At least, that's the way it seems, according to the Houston Chronicle account of a hearing before the three-judge panel that is considering DeLay's appeal:
July 31, 2006, 1:26PM
Appeals court hears from lawyers in DeLay ballot battle
By R.G. RATCLIFFE
Copyright 2006 Houston Chronicle
NEW ORLEANS — A federal appeals panel indicated today that the ability of Republicans to replace former U.S. Rep. Tom Delay on the ballot rests on whether there was "conclusive" evidence that he had moved to Virginia.
The three-judge panel of the 5th Circuit Court of Appeals did not indicate when it would rule. But questions from the panel seemed to favor the Democrats' position that Republican officials could not declare DeLay ineligible for office based on residency prior to election day.
Republican lawyer James Bopp Jr. told the panel that DeLay had given Texas Republican Chairwoman Tina Benkiser enough evidence that she could make a "reasonable prediction" that DeLay would not be a resident of Texas on election day. That evidence included a change of driver's license and voter registration, plus a letter stating he had moved to Virginia.
Bopp said that gave her the power to declare DeLay ineligible to serve if elected and opened the door for replacing him on the ballot.
But Judges Pete Benavides and Edith Clement noted that a candidate like DeLay could move back to Texas by election day and be eligible for office. They said the U.S. Constitution would prohibit a state party official from throwing a candidate off the ballot in such circumstances.
"How can it be conclusive if you can always change your voter registration," Clement asked.
Bopp said a candidate who wanted to be on the ballot could win such a case. "He has to say, No, I am going to come back." DeLay, however, has said he plans to remain a resident of Virginia indefinitely, Bopp said.
Benavides said the evidence proves where DeLay lives now but not necessarily on election day.
"I can see how it informs a decision that Mr. DeLay will not be in Texas on election day, but how is it conclusive?" Benavides said.
The U.S. Constitution says to be eligible to serve in the U.S. House a candidate must be an "inhabitant" of the state from which he is elected on election day.
At one point, Benavides also quipped: "I lost a campaign for the Texas Court of Criminal Appeals when my opponent was in Europe, but he was still a resident of Texas."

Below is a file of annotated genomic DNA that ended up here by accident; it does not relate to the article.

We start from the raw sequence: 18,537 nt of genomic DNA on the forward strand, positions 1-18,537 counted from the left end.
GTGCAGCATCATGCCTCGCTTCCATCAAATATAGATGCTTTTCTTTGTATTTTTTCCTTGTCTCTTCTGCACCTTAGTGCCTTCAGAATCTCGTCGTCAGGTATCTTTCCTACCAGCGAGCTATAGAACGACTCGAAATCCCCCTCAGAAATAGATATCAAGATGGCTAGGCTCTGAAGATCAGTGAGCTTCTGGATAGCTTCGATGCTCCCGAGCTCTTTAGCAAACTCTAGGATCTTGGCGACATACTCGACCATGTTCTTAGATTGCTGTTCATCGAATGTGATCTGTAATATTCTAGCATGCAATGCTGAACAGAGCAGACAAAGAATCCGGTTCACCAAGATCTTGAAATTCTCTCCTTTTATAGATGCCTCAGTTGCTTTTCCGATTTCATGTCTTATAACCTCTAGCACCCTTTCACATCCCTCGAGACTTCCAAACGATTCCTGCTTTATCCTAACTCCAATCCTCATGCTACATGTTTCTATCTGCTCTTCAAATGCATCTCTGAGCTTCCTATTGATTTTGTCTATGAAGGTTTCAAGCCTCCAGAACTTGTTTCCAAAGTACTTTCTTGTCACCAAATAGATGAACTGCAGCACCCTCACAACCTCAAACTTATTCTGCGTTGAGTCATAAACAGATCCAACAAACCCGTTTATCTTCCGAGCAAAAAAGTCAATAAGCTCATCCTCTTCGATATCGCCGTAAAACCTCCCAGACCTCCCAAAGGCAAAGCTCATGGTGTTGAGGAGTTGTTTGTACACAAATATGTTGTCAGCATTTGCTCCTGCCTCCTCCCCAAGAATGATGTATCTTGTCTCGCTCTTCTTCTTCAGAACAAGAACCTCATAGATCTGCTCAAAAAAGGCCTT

Attorneys for the Texas Democratic Party said the evidence showed that DeLay and Benkiser "manufactured" his move to Virginia so they would replace him on the ballot in violation of Texas election law.
"This is a case where the district court found manufactured evidence, a manipulation of the system, and therefore a fraud against the voters," said Democratic attorney Chad Dunn.
Under state election law, political parties are not allowed to replace nominees once opposing political parties have chosen their nominees for office.
In this case, the Democrats already have chosen former U.S. Rep. Nick Lampson as their nominee, and the Libertarian Party has Bob Smither running for the seat.
Because of that, Dunn said the Republicans tried to make DeLay ineligible by changing his residence from his home in Sugar Land to his long-time condominium in Virginia.
U.S. District Judge Sam Sparks last month agreed with the Democrats and enjoined Benkiser from replacing DeLay on the ballot for the general election.
Benavides and Judge James L. Dennis are Democratic judicial appointees, and Clement is a Republican appointee.
If DeLay does end up running for re-election, expect it to be a $10 million race. And expect it to increase pressure on Bob Ney to step aside in favor or a more competitive candidate, so Republicans don't wind up endangering two 'gimme' seats.
If DeLay is forced to seek re-election, he has several options for how to go about it. He can say that he intends to serve his full term, or he can say that he intends to step down and create a special election to fill the seat. He might draw more votes by campaigning for a new election - effectively - than he would for campaigning for himself.
If the ruling comes down against DeLay's team, it will be interesting to see what he decides to do. Either way, it will be fun to see DeLay campaigning as a victim of Democratic vindictiveness - refusing to let him walk off into the sunset, but insisting that he run again.
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